Barton emphasised the importance of airports and aviation more generally communicating to the public what they have done already to reduce their carbon emissions and what is planned. He said that would be “one of the key guiding lights for how we operate as an airport, making sure that everyone understands what we are doing, which we might take for granted, but actually a lot of people don’t really know about”. Barton said: “We are still very optimistic about what we can do. I do believe this industry will really deliver, but, crucially, it has to tell people what it is doing, not only in the here and now, but what it has got in the pipeline, because otherwise it will be liable to become the whipping boy of general perceptions about the delivery of carbon”.
Dave Lees, CEO, Bristol Airport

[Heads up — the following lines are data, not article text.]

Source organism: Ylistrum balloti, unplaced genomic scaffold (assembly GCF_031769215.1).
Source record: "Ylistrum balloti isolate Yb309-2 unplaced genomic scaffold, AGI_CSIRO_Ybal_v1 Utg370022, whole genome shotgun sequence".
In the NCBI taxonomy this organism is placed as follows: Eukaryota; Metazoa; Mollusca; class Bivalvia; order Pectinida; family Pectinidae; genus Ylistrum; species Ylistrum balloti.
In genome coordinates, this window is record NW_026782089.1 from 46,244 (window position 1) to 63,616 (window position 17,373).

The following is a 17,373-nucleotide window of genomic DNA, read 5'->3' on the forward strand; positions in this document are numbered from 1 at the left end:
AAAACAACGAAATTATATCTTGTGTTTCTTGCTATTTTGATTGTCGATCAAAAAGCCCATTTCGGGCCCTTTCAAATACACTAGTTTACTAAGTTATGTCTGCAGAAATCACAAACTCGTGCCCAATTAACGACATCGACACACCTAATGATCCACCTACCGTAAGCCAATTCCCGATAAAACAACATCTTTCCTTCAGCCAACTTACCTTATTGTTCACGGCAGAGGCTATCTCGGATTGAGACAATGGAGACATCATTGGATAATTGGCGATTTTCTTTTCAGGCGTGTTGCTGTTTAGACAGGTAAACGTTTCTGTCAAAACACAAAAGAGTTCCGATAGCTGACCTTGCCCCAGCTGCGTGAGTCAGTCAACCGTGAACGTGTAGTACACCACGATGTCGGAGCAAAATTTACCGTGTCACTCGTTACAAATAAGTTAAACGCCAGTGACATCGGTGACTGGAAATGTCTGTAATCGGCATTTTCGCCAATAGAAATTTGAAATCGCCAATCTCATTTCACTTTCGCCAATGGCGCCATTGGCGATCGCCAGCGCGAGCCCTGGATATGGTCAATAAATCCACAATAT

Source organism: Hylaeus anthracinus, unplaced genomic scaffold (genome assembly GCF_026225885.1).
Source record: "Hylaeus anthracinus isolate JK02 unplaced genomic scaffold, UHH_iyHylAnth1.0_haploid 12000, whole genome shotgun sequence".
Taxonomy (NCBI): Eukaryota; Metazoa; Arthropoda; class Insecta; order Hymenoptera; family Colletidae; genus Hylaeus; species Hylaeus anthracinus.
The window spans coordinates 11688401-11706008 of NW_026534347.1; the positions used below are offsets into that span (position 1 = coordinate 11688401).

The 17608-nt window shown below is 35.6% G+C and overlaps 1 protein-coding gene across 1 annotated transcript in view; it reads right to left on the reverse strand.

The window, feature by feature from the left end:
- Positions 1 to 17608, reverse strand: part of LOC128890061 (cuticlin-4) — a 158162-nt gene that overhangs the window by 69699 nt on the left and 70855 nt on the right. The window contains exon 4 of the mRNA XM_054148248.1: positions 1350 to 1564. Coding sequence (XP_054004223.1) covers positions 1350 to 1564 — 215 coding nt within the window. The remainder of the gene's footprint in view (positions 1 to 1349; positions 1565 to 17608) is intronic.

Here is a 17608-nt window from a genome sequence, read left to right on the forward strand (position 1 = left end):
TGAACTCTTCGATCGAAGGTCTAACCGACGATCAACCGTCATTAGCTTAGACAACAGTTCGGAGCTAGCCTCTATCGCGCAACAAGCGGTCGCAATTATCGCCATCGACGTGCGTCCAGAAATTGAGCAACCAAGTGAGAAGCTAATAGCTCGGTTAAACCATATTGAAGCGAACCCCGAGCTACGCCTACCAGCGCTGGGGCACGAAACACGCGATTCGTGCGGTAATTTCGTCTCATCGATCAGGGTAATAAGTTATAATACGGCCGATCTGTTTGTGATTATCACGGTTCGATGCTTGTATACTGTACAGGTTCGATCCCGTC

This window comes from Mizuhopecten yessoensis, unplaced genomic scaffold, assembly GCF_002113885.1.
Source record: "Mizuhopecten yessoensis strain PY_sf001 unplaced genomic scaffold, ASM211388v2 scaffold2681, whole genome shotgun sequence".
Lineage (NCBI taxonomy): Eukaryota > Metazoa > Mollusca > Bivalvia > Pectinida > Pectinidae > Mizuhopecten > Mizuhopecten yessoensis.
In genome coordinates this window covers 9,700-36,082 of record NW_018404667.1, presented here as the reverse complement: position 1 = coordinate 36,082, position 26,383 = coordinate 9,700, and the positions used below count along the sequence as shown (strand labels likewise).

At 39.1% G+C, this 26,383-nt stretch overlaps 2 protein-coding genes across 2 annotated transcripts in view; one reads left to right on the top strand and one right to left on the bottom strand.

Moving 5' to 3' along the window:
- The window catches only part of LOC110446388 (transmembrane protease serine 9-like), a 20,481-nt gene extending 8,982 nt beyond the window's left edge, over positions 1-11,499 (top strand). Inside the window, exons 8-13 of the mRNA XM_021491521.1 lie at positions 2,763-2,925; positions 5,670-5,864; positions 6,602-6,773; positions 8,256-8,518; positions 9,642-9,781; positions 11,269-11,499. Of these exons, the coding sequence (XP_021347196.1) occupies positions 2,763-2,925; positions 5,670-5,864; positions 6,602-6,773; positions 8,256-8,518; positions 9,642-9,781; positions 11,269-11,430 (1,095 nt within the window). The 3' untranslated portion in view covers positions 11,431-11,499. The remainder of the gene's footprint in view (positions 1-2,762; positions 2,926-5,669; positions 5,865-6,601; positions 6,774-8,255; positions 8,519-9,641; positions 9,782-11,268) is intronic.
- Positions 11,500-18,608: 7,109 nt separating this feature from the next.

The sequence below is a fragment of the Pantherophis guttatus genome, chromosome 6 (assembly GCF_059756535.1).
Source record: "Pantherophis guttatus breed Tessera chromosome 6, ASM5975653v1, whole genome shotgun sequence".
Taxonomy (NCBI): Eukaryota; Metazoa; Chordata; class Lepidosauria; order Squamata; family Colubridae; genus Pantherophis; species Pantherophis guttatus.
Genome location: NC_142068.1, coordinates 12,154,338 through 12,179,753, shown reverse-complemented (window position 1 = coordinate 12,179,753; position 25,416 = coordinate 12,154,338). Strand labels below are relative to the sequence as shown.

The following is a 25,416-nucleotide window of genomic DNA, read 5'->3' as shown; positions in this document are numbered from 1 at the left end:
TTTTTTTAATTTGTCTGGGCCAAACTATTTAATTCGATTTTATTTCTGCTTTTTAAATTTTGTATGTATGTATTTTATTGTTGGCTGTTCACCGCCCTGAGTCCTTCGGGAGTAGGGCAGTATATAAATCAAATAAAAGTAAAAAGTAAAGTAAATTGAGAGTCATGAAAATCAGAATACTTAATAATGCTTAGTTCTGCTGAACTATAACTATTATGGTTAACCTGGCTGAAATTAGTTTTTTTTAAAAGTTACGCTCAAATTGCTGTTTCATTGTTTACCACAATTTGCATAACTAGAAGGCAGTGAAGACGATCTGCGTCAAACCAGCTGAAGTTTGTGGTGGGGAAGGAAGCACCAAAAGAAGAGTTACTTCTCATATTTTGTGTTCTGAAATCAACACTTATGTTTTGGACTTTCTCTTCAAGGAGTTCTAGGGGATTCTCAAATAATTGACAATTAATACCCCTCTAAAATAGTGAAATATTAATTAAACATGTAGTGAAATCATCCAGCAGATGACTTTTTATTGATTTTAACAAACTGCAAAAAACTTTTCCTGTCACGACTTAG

Bristol Airport’s CEO spoke of four key ingredients in “a decade of change”, investment, innovation, skills and collaboration. On investment, he said that tens of millions of pounds would be required “at a time when the industry is on its knees”. Bristol Airport has announced a plan to be net carbon zero by 2030. That was “a very bold statement but supported by our shareholders”. On innovation, he said that the airport had set up an aviation carbon transition fund, offering a quarter of a million pounds each year for the next ten years to encourage innovation in the wider aviation eco-system.
On skills, he forecast that finding and training the engineers of the future would be one of the industry’s biggest challenges. On collaboration, he said that the airport is at the heart of the UK’s aviation cluster and is working with the region’s aerospace companies to examine the part that airports would need to play in terms of refuelling aircraft and handling the aircraft of the future. The airport had also announced a collaboration with EasyJet, offering itself as a test bed for trials that would push the boundaries of what new approaches could be adopted to reduce emissions.
Derek Provan, CEO, AGS Airports